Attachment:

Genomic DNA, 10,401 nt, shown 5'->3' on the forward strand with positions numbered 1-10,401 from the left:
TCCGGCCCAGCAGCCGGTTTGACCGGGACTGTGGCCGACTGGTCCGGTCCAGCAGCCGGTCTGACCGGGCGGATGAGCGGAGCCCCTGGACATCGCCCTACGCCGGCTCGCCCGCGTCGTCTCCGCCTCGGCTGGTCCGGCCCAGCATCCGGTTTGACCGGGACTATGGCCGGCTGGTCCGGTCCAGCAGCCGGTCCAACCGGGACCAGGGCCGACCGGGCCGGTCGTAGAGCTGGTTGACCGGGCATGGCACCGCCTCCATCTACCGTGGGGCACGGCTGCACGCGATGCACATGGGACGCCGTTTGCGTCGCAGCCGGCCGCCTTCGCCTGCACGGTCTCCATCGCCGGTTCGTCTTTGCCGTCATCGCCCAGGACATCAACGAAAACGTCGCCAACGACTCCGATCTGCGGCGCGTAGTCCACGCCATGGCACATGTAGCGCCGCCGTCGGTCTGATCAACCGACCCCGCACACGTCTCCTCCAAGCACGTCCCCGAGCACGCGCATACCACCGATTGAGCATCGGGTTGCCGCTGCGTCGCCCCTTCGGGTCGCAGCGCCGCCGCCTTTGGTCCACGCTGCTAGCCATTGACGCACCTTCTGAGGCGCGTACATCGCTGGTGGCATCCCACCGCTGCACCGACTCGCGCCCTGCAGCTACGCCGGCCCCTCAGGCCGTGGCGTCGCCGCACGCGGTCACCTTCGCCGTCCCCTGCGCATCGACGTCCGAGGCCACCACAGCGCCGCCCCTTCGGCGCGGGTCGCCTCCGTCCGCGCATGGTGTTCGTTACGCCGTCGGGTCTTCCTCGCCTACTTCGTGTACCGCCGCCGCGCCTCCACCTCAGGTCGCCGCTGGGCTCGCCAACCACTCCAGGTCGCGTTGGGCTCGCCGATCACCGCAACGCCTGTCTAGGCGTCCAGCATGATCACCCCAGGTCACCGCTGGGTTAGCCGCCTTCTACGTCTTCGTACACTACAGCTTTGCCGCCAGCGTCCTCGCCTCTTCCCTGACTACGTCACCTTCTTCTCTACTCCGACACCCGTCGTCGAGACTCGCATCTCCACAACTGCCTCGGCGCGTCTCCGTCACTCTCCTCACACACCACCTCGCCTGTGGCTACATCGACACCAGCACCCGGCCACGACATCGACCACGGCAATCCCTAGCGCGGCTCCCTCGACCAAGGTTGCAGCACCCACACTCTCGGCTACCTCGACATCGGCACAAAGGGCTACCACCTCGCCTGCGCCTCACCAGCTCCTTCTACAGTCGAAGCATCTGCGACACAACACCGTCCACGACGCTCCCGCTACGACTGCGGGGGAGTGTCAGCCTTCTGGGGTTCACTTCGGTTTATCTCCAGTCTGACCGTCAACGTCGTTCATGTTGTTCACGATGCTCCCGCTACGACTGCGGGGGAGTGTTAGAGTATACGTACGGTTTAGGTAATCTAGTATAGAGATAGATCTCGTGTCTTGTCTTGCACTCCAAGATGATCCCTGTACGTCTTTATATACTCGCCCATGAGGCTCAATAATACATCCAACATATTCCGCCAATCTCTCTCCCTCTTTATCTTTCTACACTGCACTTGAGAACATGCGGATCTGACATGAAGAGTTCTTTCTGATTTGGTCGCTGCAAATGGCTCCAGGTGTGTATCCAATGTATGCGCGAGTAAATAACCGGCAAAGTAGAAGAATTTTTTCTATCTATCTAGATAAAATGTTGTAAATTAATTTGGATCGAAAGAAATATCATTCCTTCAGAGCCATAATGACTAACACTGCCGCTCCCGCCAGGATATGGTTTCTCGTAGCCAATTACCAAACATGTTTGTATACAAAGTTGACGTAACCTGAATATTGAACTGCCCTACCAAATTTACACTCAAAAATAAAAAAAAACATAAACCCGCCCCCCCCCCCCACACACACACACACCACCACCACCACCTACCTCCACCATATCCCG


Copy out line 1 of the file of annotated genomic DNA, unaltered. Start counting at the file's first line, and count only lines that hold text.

Genomic DNA, 10,401 nt, shown 5'->3' on the forward strand with positions numbered 1-10,401 from the left: